29 August 1929
|Died||27 November 1978 (aged 49)|
(m. 1949; div. 1953)
(m. 1954; died 1958)
(m. 1959; div. 1960)
Susan Shaw (29 August 1929 – 27 November 1978) was an English actress.
Shaw was born under the name Patsy Sloots in West Norwood, London. She wanted to become a dress designer and was working as a typist at the Ministry for Information when she did a screen test for the J. Arthur Rank Organisation. They signed her to a term contract and trained her at its "charm school".
She had a bit part in the musical London Town (1946) and a larger part in another musical, Walking on Air (1946). She had a small role in The Upturned Glass (1947) and Jassy (1947). Shaw was in Holiday Camp (1947) which introduced the Huggett family, although she did not play a Huggett.
Shaw was given her most noticeable role to date in It Always Rains on Sunday (1947) for Ealing. She had another decent support part in My Brother's Keeper (1948) at Gainsborough and London Belongs to Me (1948), in the latter replacing Pat Roc who pulled out. In 1954, Shaw was the main role in a short Tv documentary named "Now You Can Dial" [Now You Can Dial (TV Short 1954) - IMDb, AT&T Archives: Now You Can Dial - Bing video]
Shaw's first lead came in To the Public Danger (1948) a short feature directed by Terence Fisher. She had a role in one of the segments of Quartet (1948) then when Sydney Box decided to make a film series out of the Huggett family with Jack Warner, Shaw was cast as Susan Huggett. There were three in the series: Here Come the Huggetts (1948), Vote for Huggett (1948) and The Huggetts Abroad (1949). Shaw was the female lead in the comedies It's Not Cricket (1949) and Marry Me (1949) and one of many actors in Train of Events (1949). She was by now one of the busiest young actors in Britain.
Shaw played support in some thrillers – Waterfront (1950), The Woman in Question (1950) – before returning to leads in Pool of London (1951) with Bonar Colleano. Her marriage to Albert Lieven, with whom she had a daughter, ended in divorce in 1953, and in 1954, she married Colleano.
Shaw began to appear on television in One Man's Family (1951) and a BBC version of The Amazing Dr. Clitterhouse (1951). She was the female lead in some Bs: There Is Another Sun (1951), Wide Boy (1952), A Killer Walks (1952), The Large Rope (1953), and Small Town Story (1953). On TV she did Count Your Blessings (1953). In April 1951 the Daily Mail listed Shaw on a poll from over 2,000 readers as one of the most popular British female actors in the country (after Anna Neagle, Jean Simmons, Jean Kent, Glynis Johns, Greer Garson, Petula Clark, Margaret Rutherford and Patricia Dainton, and in front of Jane Wyman.)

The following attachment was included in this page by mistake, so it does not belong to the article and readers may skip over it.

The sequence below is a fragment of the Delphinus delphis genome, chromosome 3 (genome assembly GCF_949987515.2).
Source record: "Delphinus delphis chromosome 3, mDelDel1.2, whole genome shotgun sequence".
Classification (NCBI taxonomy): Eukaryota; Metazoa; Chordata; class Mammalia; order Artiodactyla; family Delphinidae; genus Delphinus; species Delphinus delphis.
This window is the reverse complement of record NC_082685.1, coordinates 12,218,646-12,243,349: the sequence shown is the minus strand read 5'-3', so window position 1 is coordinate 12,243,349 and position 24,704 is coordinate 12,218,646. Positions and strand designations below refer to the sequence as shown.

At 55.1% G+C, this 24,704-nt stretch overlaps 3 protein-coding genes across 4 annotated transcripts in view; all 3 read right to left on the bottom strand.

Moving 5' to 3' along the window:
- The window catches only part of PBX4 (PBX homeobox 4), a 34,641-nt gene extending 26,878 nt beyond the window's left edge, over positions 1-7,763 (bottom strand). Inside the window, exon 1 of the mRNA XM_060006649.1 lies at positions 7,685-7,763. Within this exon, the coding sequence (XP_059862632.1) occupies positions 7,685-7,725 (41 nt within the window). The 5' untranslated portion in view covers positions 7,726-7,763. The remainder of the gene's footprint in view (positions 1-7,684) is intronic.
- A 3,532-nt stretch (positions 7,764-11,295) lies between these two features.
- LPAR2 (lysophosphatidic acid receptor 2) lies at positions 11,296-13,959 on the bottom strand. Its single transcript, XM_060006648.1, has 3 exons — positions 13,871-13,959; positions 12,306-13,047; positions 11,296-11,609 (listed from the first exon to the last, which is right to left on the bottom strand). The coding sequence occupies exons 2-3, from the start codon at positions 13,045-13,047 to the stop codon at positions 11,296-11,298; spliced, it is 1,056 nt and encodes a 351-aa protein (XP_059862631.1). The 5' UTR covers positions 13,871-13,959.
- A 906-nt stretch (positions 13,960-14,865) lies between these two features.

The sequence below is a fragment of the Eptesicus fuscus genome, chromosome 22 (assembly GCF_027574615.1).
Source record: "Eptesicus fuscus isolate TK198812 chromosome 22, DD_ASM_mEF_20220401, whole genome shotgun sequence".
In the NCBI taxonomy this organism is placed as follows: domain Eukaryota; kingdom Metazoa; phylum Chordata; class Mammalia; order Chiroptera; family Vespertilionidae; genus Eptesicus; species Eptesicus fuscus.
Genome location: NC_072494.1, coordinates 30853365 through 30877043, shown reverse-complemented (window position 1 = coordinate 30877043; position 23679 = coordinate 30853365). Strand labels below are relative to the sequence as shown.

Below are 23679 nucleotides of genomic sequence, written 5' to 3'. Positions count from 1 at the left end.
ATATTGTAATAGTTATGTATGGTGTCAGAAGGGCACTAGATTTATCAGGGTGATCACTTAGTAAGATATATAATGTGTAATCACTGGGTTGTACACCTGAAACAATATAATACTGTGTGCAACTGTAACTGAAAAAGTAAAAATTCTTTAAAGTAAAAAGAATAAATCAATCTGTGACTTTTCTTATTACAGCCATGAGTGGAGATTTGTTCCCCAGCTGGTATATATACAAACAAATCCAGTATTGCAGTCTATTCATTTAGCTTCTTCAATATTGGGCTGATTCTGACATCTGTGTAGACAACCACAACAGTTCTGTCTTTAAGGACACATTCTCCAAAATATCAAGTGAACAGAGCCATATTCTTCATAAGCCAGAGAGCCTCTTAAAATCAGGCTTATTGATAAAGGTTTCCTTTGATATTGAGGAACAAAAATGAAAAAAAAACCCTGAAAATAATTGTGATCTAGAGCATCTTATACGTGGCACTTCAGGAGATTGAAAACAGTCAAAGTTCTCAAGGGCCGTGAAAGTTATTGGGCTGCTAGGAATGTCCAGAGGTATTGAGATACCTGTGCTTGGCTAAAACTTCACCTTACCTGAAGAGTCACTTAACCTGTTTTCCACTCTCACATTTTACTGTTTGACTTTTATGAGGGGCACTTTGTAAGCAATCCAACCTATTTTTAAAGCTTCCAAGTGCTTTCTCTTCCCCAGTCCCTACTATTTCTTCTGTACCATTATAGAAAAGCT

She supported in some "A" films, such as The Intruder (1953) and The Good Die Young (1954) as well as Time Is My Enemy (1954) and played leads in Stolen Time (1955), Stock Car (1955), Fire Maidens from Outer Space (1956), the comedy Davy (1958), The Diplomatic Corpse (1958), and Chain of Events (1958) as well as the TV play You Can't Have Everything (1958).
In 1958, Colleano was killed in a traffic collision. Shortly before Colleano's death, the actor admitted he had liabilities of nearly £10,000 due to extravagant living. He and Shaw had a son Mark born in 1955.
In November 1959 Shaw married TV producer Ronald Rowson. The marriage ended officially in November 1960, Rowson claiming that Shaw had been unfaithful to him within two months of their marriage with writer Stanley Mann.
Badly affected by Colleano's death, Shaw began to drink heavily, and unable to care for her son Mark (born 1955) because of her emerging alcoholism, she gave him to his paternal grandmother to raise.
She resumed her career, appearing in Carry on Nurse (1959) and The Big Day (1960) and episodes of All Aboard (1959), Suspense (1960), Richard the Lionheart (1962), and No Hiding Place (1962). Her last films were Stranglehold (1963) and The Switch (1963).
She wound up living alone and broke in Soho. She died of cirrhosis of the liver and was cremated at Golders Green Crematorium, North London. Her old friends were going to pay for the funeral but then the Rank Organisation stepped in to do it. "When we heard of the circumstances of her death we felt it was the least we could do," said a spokesman from the Rank Organisation. Charlie Stevenson, landlord of the Swiss Tavern in Old Compton Street, said, "She came in here every day. They say she died of cirrhosis of the liver and she lived next door to prostitutes in Soho. But this is Soho. We all live next door to prostitutes. We loved her and we weren't going to see her buried in a pauper's grave. Now we shall give the money to medical charities."
The film historians Steve Chibnall and Brian McFarlane praise the "sulky, spiky tenacity that differentiated her from many of her contemporaries".
|Walking on Air|
|1947||The Upturned Glass||2nd Girl Student|
|Holiday Camp||Patsy Crawford|
|It Always Rains on Sunday||Vi Sandigate|
|1948||My Brother's Keeper||Beryl|
|London Belongs to Me||Doris Josser|
|To the Public Danger||Nancy Bedford||Short|
|Quartet||Betty Baker||(segment "The Kite")|
|Here Come the Huggetts||Susan Huggett|
|1949||Vote for Huggett|
|It's Not Cricket||Primrose Brown|
|The Huggetts Abroad||Susan Huggett|
|Marry Me!||Pat Cooper|
|Train of Events||Doris Hardcastle||(segment "The Engine Driver")|
|The Woman in Question||Catherine Taylor|
|1951||Pool of London||Pat|
|There Is Another Sun||Lillian|
|The Large Rope||Susan Hamble|
|Small Town Story||Patricia Lane|
|1954||The Good Die Young||Doris|
|Time Is My Enemy||Evelyn Gower|
|1955||Stolen Time||Carole Carlton|
|1956||Fire Maidens from Outer Space||Hestia|
|The Diplomatic Corpse||Jenny Drew|
|Chain of Events||Jill Mason|
|1959||Carry On Nurse||Mrs Jane Bishop|
|1960||The Big Day||Phyllis Selkirk|
|The Switch||Search officer||(final film role)|